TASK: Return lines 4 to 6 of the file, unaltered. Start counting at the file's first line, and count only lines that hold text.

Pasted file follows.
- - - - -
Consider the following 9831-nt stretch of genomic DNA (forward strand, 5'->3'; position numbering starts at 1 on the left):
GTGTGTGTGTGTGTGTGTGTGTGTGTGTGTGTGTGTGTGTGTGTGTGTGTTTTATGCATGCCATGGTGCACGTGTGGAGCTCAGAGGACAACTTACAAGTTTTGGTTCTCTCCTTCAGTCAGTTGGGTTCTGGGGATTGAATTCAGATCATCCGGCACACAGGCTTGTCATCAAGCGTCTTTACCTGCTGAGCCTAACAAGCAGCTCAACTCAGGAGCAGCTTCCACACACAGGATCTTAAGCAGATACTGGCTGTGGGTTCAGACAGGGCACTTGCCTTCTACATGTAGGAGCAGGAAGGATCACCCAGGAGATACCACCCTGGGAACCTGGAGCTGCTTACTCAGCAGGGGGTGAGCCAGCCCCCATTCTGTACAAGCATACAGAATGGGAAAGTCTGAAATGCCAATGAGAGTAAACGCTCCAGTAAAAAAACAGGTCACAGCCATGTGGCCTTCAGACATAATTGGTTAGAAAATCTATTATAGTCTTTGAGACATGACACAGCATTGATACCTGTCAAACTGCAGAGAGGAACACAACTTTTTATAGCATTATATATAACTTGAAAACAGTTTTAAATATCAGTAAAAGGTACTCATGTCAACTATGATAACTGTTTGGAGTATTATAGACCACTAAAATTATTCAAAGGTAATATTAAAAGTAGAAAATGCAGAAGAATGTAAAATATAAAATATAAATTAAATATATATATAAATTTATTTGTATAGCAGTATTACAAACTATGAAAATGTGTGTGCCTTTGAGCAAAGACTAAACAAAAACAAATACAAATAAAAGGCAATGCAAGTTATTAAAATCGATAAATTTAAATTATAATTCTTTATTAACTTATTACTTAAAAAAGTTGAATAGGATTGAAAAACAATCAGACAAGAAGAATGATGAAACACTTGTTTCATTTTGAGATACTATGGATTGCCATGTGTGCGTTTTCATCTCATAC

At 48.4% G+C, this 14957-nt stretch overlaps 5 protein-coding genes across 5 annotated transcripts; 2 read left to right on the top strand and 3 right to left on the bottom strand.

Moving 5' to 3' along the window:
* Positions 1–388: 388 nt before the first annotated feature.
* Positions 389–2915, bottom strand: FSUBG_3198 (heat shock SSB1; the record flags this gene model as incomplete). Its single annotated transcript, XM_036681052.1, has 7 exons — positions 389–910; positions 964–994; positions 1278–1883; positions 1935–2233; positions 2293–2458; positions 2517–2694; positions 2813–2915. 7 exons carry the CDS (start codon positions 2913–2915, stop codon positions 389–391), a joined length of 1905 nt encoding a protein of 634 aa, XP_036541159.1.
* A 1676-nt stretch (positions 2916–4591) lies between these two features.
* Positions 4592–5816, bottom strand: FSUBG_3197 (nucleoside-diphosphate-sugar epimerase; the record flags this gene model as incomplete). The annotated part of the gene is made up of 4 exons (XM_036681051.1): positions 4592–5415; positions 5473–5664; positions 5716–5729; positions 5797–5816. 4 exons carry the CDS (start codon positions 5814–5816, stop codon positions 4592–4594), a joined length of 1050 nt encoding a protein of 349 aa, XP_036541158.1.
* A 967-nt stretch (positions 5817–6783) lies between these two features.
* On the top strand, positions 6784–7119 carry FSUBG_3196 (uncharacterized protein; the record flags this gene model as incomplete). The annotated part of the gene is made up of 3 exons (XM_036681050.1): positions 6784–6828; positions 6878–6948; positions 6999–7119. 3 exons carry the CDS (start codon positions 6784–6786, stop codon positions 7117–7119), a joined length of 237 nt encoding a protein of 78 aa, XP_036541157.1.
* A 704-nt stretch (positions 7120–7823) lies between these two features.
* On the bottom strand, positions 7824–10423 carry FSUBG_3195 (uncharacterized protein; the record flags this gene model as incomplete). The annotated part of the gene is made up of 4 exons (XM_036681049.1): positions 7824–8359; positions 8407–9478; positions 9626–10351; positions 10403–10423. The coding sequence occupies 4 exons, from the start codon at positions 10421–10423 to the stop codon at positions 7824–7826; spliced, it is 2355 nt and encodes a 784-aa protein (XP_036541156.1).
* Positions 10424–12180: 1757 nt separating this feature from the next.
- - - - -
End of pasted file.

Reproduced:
Moving 5' to 3' along the window:
* Positions 1–388: 388 nt before the first annotated feature.
* Positions 389–2915, bottom strand: FSUBG_3198 (heat shock SSB1; the record flags this gene model as incomplete). Its single annotated transcript, XM_036681052.1, has 7 exons — positions 389–910; positions 964–994; positions 1278–1883; positions 1935–2233; positions 2293–2458; positions 2517–2694; positions 2813–2915. 7 exons carry the CDS (start codon positions 2913–2915, stop codon positions 389–391), a joined length of 1905 nt encoding a protein of 634 aa, XP_036541159.1.